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Radio Audio Week 2019

James Purnell

Director, Radio & Education

What a week last week was for all of us working in radio. From the Radio Festival on Monday to the British Podcast awards on Saturday, it was great to see radio in the headlines and to have such a focus on what’s happening across the industry.

And of course we also hosted the inaugural Young ARIAS at the BBC on Friday as part of the Radio Audio Week. I was so impressed with the calibre of the winners and really glad to host the awards, as bringing new talent from across the UK into broadcasting is essential for a future of brilliant and captivating content.

A brilliant week

All in all it was a happy week - the RAJARs landed in the middle, bringing gifts for pretty much everyone. Commercial radio celebrated a record reach - and we were delighted too. All our breakfast shows and stations did well - and this in the quarter that we changed over half the daytime shows on Radio 2 and 6Music. When you make schedule changes, you always prepare for churn. But we’ve seen a brilliant audience reaction.

Huge congratulations to our fantastic presenters who’ve been part of the big changes. They’ve taken a lot of creative risks, and it’s great to see the audience finding these new shows and loving them.

And another round of congratulations to our winners at the British Podcast Awards - it was heartening to see so many of our shows recognised on the night and I’m really proud to see how popular they’ve proved over the last year and since we launched BBC Sounds.

Our off-air talent deserve credit too - those developing and producing our programmes and podcasts. It’s harder to do this naturally because radio doesn’t have TV’s equivalent of rolling end credits. We’re trying to put that right in Sounds, but we’ve got a lot further to go. But these healthy RAJARs - and the range of wins on Saturday night - are also a great vote of confidence for everyone who made these shows work, from the production and technical teams through to the commissioners and heads of station, not forgetting our brilliant comms, marketing and digital teams.

On Monday, at the Radio Festival, I got to present an update on Sounds, six months in. We’ve had a good start - with 1.3m weekly users and 84% of app users saying they’d recommend it to a friend. We’re learning from feedback the whole time, but anyone who has done a product launch knows those are encouraging figures. You can find more detail here.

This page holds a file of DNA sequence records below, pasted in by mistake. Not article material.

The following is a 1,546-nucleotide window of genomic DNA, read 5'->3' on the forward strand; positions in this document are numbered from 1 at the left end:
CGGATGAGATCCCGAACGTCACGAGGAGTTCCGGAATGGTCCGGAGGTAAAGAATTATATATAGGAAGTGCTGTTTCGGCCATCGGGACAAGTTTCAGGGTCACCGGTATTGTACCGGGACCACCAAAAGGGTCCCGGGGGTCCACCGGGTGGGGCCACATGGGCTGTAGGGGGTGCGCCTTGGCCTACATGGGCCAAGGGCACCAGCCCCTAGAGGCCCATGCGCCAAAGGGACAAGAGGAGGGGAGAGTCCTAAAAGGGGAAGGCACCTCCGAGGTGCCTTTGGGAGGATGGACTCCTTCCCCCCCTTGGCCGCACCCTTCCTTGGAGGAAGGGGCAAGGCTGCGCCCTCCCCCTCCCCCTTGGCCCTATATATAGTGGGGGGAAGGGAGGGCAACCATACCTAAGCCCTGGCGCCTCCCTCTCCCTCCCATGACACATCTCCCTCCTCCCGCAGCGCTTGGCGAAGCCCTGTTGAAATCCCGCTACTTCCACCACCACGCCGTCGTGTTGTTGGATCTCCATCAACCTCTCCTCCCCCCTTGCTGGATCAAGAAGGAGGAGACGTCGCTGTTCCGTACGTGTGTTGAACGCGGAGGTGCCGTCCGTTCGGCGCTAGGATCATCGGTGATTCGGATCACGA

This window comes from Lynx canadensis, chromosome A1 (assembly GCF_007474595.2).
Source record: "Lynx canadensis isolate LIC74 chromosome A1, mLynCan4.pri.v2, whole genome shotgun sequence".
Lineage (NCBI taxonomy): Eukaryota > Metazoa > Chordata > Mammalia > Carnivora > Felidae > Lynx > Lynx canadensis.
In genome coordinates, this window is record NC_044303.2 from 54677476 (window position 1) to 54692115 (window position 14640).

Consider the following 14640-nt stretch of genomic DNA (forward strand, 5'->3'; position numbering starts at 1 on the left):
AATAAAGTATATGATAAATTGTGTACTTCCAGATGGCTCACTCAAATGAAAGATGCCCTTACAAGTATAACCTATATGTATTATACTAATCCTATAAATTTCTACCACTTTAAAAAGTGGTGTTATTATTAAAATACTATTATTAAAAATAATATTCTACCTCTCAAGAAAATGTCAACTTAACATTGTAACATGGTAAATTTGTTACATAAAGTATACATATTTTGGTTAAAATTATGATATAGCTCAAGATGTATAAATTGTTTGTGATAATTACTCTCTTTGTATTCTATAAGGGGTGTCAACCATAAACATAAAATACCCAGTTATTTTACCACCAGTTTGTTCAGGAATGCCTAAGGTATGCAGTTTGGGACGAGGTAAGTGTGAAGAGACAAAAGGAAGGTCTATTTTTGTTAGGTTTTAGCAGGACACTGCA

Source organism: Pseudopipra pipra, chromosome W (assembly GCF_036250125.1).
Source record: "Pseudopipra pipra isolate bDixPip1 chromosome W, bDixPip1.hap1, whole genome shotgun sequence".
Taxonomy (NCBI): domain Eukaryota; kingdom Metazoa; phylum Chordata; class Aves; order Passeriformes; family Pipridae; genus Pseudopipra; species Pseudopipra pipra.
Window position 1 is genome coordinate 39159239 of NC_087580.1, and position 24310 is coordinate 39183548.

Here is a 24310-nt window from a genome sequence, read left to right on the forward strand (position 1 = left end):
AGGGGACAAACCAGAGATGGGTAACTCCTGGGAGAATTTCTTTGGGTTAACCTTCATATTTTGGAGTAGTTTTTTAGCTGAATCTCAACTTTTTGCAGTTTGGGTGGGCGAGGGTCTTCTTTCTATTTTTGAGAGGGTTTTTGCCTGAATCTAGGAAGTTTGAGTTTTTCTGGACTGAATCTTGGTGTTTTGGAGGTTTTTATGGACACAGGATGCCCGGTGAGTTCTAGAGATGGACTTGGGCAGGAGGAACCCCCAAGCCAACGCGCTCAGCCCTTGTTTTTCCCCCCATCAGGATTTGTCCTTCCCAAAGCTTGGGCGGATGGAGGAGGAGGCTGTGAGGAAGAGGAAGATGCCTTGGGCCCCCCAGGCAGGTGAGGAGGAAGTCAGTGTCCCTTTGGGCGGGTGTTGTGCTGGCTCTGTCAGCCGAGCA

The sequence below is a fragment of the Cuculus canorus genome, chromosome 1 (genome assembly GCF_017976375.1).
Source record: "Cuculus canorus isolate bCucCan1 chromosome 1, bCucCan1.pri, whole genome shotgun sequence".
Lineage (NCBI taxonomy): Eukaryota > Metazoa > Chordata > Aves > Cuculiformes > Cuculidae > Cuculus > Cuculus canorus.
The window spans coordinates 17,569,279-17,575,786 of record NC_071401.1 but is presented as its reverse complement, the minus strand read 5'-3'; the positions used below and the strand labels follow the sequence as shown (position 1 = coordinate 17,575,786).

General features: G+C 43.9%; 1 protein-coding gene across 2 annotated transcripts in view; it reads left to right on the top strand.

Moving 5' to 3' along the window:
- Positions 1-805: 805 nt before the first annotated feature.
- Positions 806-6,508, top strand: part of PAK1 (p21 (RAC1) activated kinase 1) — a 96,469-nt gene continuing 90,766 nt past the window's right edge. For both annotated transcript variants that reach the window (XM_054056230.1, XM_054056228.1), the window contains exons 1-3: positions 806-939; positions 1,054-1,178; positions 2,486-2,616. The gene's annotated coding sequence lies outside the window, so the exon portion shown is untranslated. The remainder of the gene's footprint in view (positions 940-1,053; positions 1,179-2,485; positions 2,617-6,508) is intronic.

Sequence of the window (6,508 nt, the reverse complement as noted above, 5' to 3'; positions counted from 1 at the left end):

Time to step back and look at the whole picture

Having been dazzled by video, the big tech players are now properly turning their attention to audio. These are the biggest companies in the world, with virtually unlimited spending power. It makes for an exciting market, with lots of opportunities. But it means that in future the BBC won’t have as big a share of the market or of our audience’s media time.

At the same time, audiences and stakeholders are asking us to do more - whether fighting disinformation, helping children to take their first clicks online or just telling stories about British life.

In response, we’re going to reinvent the BBC for these new generations and new opportunities. We will be smaller than these global giants - but I believe the BBC and BBC Radio will continue to be as special to our audiences and as important to society as it is today.

To do that, we’ll ensure BBC Radio will maintain its relevance in this much more competitive market. We also want to maximise the digital opportunity. And we want to make a difference - whether through innovating, supporting new artists or covering questions like mental health, the menopause or exam revision - all of which have featured on our shows last week.

Last week suggests we’re on track - from our RAJARs to our creative approach with podcasts. Our linear stations are holding steady, with online listening and podcasts growing. It’s just one quarter, but it was a happy week to be in radio.

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